Crisis vs innovative initiatives

Crisis vs innovative initiatives

In these turbulent economic times, it is not easy to gamble or start an activity without approximating, as closely as possible, the risk we may face. However, matching the risk we face is a difficult task in socially stochastic processes.

While it is true that a significant component of risk could be defined as extrinsic risk factors, i.e. elements that are not essential or genuine, it is also true that intrinsic factors play a positive role in making a project as risk-free as possible.

In the current economic situation, the extrinsic risk is common and detected, but it has not yet been sized; typical scenarios of crisis situations. However, it is in the intrinsic spheres of action where society can and must act by taking advantage of innovation as a differentiating element.

Although innovation has been understood to be applied to specific products and services, it can also be used to processes, with a direct connection to the growth of the commercial margin of any organisation[1]. Within process innovation and as a facilitator of business activity, it is corporate entrepreneurship that in some way participates in direct organisational innovation. Understood as the process in which company teams conceive, encourage, promote and manage new businesses which, despite being different from those of the parent company, are supported by the assets, market position, capabilities and other resources of the latter; it is, without doubt, a possible response to turbulent times that require rapid adaptation to social changes.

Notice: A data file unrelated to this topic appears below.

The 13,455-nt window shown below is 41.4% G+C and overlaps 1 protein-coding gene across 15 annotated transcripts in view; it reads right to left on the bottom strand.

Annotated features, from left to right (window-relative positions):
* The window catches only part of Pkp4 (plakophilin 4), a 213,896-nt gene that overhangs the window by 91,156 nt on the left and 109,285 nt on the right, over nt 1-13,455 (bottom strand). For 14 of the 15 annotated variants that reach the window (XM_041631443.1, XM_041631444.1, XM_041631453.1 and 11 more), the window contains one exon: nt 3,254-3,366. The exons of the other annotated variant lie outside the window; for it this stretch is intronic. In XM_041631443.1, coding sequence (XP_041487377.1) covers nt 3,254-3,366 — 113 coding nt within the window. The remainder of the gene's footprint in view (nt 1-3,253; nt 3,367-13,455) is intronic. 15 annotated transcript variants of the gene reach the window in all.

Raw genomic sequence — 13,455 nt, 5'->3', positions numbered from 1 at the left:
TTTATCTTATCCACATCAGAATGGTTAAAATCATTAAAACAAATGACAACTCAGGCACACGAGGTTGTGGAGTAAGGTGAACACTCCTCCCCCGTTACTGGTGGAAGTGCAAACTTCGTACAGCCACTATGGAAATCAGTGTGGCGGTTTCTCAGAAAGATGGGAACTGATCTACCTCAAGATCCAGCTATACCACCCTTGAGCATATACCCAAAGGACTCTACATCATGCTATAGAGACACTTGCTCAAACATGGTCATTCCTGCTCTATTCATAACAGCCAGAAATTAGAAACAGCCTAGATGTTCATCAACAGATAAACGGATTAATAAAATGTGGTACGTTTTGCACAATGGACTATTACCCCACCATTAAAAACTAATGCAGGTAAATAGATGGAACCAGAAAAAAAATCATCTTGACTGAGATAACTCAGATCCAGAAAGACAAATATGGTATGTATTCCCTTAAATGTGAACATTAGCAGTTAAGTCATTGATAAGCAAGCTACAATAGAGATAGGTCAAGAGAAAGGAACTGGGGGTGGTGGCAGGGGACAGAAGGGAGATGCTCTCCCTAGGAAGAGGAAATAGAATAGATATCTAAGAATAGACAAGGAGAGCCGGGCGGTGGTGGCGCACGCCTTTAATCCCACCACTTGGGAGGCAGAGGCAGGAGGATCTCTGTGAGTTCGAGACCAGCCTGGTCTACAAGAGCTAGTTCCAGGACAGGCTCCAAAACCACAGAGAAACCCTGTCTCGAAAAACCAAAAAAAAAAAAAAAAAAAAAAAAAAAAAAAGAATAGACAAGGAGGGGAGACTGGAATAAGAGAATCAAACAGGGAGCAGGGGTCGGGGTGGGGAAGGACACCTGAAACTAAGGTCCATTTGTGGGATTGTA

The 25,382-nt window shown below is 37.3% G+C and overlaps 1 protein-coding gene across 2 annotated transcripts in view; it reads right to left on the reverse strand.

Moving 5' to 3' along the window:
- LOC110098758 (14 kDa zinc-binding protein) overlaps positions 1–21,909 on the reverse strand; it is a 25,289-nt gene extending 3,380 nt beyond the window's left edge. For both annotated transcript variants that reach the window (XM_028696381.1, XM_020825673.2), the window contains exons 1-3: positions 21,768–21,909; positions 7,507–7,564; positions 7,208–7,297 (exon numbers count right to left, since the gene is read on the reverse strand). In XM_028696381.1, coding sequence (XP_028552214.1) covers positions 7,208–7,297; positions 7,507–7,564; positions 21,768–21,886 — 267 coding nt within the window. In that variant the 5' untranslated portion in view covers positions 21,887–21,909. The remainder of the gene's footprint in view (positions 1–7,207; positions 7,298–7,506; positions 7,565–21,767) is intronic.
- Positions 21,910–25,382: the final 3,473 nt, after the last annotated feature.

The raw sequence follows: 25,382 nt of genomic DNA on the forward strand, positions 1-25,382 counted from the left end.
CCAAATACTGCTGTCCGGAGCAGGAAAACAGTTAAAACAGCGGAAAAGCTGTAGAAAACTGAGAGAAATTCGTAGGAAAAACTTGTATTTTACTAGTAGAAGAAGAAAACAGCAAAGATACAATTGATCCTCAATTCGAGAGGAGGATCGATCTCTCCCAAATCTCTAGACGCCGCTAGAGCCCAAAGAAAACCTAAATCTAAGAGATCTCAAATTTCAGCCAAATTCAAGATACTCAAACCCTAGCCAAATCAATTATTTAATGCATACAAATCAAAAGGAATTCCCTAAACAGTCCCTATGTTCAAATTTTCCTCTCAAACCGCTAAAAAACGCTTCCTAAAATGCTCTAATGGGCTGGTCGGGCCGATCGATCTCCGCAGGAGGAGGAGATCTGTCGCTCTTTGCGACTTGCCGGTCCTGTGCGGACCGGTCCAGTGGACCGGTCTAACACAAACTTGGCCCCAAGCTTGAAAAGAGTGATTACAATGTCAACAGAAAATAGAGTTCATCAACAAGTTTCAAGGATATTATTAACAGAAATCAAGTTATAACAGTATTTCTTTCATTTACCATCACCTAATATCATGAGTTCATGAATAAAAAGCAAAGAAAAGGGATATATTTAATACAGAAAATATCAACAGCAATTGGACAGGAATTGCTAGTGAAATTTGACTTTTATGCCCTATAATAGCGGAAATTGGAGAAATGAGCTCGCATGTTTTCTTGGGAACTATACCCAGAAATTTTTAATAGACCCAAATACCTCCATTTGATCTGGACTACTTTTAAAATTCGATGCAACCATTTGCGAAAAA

According to the II Report on Corporate Entrepreneurship in Spain[2] it is a “relatively recent phenomenon, although it is growing rapidly”. Another of the conclusions highlighted is that “the majority of organisations see corporate entrepreneurship as a way to introduce improvements in existing business models and processes or to improve the functioning of personnel structures”.

From an economic point of view, the concept in question would be a direct application of the so-called learning economies, derived from the knowledge accumulated through experience. This leads to specialisation in a specific field on the part of the staff, in this case, the training of intrapreneurs, which will continuously seek to improve efficiency.

[1] It is important to note that no reference is made to research and development. Concepts that, by definition, precede innovation and, due to their study nature, are not so close to business reality in a direct way.

[2] Promoted by Santander Universities, CISE, Deusto Business School, Universidad Autónoma de Madrid and Universidad Pontificia de Comillas.

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